Targeting siRNA to Microglia to Suppress PU.1 Expression and Reduce Neuroinflammation

Researchers here report on their development of a means to target microglia in the brain with small interfering RNA (siRNA) to reduce PU.1 protein expression. PU.1 is implicated in the regulation of inflammation in microglia, and a number of groups are attempting to produce a basis for therapies. Chronic inflammation driven by microglia is a feature of aging and neurodegenerative conditions. Unresolved, constant inflammation is disruptive of tissue structure and function, and the brain is no exception. Inflammation is thought to be an important factor in the onset and progression of the most common forms of neurodegeneration, including Alzheimer's disease.

In a prior study researchers showed that blocking the consequences of PU.1 protein activity helps to reduce Alzheimer's disease-related neuroinflammation and pathology. The simplest way to test whether siRNA could therapeutically suppress PU.1 expression in microglia would have been to make use of an already available delivery device, but one of the first discoveries in the study is that none of eight commercially available reagents could safely and effectively transfect cultured human microglia-like cells in the lab.

Instead the team had to optimize a lipid nanoparticle (LNP) to do the job. LNPs have four main components and by changing the structures of two of them, and by varying the ratio of lipids to RNA, the researchers were able to come up with seven formulations to try. Among the seven candidates, one the team named "MG-LNP" stood out for its especially high delivery efficiency and safety of a test RNA cargo. What works in a dish sometimes doesn't work in a living organism, so the team next tested their LNP formulations' effectiveness and safety in mice. Testing two different methods of injection, into the body or into the cerebrospinal fluid (CSF), they found that injection into the CSF ensured much greater efficacy in targeting microglia without affecting cells in other organs. Among the seven formulations, MG-LNP again proved the most effective at transfecting microglia.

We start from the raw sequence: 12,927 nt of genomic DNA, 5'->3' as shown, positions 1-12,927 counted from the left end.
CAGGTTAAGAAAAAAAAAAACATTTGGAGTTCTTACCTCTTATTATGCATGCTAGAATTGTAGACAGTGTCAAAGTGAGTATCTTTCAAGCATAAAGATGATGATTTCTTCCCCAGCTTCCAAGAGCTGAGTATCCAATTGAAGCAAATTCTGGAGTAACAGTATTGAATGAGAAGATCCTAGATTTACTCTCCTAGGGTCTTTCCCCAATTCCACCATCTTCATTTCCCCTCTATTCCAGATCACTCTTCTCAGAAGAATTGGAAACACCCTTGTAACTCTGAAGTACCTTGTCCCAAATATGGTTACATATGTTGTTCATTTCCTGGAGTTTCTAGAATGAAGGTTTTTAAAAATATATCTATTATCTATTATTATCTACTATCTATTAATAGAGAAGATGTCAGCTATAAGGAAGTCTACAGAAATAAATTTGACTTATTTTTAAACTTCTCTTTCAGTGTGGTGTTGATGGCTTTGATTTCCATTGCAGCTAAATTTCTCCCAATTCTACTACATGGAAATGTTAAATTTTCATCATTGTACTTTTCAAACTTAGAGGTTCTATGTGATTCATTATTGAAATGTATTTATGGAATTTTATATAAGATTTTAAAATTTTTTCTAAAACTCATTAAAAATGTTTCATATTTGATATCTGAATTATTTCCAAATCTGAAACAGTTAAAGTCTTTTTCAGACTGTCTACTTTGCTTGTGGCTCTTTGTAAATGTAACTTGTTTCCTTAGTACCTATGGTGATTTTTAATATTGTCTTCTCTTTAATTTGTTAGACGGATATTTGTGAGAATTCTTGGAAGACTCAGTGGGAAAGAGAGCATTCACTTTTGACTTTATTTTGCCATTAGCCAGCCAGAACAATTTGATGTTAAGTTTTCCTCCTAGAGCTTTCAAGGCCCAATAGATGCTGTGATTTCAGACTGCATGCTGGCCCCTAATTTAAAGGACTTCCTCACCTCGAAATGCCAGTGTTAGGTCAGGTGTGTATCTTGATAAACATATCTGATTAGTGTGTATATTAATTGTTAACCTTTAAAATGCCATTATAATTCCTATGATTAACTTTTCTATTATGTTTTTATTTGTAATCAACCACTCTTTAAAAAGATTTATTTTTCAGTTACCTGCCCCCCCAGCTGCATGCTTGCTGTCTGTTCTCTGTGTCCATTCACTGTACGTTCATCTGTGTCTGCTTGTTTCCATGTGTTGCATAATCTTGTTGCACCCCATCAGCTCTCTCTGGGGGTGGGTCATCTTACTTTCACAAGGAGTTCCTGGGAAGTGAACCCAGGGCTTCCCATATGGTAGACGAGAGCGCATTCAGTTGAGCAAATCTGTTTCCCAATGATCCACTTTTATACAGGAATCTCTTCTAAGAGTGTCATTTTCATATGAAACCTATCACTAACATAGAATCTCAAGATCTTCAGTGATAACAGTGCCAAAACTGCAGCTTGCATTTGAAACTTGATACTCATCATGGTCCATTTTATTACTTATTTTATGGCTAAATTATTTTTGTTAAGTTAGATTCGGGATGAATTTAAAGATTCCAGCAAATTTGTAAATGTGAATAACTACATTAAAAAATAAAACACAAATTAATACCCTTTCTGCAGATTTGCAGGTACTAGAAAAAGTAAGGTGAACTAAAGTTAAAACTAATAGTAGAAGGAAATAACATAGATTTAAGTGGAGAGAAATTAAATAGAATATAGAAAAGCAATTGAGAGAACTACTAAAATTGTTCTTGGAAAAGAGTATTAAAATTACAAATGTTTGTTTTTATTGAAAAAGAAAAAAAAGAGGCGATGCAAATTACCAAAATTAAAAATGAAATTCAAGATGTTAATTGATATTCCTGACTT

Once they knew MG-LNP could deliver a test cargo to microglia both in human cell cultures and mice, the scientists then tested whether using it to deliver a PU.1-suppressing siRNA could reduce inflammation in microglia. In the cell cultures, a relatively low dose achieved a 42 percent reduction of PU.1 expression (which is good because microglia need at least some PU.1 to live). Indeed MG-LNP transfection did not cause the cells any harm. It also significantly reduced the transcription of the genes that PU.1 expression increases in microglia, indicating that it can reduce multiple inflammatory markers.

The final set of tests evaluated MG-LNP's performance delivering the siRNA in two mouse models of inflammation in the brain. In one, mice were exposed to LPS, a molecule that simulates infection and stimulates a systemic inflammation response. In the other model, mice exhibit severe neurodegeneration and inflammation when an enzyme called CDK5 becomes hyperactivated by a protein called p25. In both models, injection of MG-LNPs carrying the anti-PU.1 siRNA reduced expression of PU.1 and inflammatory markers, much like in the cultured human cells.